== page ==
Built quickly and cheaply, the Reliance Factory was one of the first of a new style of futuristic buildings…

Electronic components factory for Reliance Controls Limited

Image (enlarge): Factory for Reliance Controls Limited, Swindon, 1967
Architect: Team 4
© RIBA Library Photographs Collection
Image from RIBApix

The Reliance Factory might seem at first glance an unlikely icon, but it was a crucial building in the story of British architecture’s transformation in the post-war years. Designed by Richard Rogers and Norman Foster’s collaborative ‘Team 4’ practice in 1967, this was one of the young global stars to be’s first buildings and it was a revelation. With its simple use of cheap sheet materials, exposed joints and external bracing, it was an early glimpse of a new approach to building in the UK that would go on to become known as ‘High Tech.’ Principles developed here on the obscure outskirts of Swindon, would later go on to influence some of the world’s greatest modern buildings, including the Pompidou in Paris and others.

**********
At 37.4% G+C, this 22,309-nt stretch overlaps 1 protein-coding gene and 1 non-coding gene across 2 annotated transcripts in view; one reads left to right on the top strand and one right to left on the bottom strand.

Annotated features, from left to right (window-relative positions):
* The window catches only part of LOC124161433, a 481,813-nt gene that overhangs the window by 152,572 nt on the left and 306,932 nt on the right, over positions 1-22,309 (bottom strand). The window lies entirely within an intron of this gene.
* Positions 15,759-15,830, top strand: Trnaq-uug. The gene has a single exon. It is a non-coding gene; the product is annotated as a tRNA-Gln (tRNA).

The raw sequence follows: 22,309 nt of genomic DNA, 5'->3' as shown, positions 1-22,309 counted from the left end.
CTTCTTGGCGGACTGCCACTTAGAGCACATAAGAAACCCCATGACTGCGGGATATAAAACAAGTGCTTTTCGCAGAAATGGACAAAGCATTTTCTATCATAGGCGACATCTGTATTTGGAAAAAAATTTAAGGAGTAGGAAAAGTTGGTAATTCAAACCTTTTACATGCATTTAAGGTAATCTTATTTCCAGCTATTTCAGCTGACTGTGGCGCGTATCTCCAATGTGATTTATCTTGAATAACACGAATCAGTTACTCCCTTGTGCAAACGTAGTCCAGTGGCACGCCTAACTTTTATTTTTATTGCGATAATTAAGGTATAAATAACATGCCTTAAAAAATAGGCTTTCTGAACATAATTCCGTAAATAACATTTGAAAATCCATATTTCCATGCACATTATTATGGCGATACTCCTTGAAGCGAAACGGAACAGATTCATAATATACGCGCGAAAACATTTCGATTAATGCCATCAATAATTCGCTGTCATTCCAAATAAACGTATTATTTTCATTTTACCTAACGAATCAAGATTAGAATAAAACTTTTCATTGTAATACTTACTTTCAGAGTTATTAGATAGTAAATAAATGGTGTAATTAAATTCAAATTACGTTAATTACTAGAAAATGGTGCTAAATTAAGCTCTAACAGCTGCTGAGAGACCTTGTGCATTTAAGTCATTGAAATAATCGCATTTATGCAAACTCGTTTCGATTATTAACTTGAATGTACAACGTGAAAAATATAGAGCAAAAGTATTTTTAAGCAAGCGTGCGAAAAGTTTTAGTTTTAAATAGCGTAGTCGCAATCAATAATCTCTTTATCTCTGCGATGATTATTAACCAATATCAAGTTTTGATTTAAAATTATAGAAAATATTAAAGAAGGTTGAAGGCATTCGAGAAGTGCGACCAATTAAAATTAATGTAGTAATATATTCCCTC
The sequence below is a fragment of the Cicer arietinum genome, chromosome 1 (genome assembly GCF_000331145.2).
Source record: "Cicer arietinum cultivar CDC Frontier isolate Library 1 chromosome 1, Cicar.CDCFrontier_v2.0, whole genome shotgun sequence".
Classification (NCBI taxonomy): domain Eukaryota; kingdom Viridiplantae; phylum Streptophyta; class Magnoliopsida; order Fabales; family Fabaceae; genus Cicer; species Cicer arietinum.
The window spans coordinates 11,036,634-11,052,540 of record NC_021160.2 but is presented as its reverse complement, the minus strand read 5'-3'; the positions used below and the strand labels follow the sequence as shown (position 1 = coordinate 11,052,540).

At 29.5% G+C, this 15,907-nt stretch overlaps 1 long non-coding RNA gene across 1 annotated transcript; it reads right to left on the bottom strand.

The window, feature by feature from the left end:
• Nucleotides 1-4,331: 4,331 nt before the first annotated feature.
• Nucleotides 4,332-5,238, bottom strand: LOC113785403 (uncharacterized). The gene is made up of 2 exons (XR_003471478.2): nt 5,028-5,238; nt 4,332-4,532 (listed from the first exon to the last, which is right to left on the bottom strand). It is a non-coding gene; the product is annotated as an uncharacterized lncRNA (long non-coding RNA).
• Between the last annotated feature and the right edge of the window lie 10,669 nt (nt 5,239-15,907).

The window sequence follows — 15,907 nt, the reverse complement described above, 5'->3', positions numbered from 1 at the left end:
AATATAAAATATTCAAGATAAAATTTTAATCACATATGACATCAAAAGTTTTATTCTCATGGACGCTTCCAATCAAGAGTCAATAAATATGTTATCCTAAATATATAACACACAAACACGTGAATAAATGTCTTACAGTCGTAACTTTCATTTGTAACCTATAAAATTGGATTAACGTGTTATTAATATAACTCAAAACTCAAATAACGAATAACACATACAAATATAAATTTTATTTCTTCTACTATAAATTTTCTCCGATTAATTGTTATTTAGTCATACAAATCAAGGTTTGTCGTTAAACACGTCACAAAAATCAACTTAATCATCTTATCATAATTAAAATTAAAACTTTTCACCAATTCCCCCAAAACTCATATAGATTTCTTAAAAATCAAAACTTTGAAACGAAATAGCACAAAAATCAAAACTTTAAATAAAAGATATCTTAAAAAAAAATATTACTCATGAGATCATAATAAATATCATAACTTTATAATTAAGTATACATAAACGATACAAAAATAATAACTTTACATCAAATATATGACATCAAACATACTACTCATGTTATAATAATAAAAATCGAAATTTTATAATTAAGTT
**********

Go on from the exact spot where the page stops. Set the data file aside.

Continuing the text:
Article by Mike Althorpe, RIBA
Curator of The Brits Who Built the Modern World

 

About Wilson Yau
I work for the British Architectural Library at the RIBA as part of a team to share news, images and information online about the activities of the Library and the fascinating items we have in our architectural collections – it contains over four million items, so there's plenty to see! If you’re curious about what we do at the Library and with the collections, or want to discover the latest about our education programmes, public events and exhibitions at the RIBA, please visit www.architecture.com

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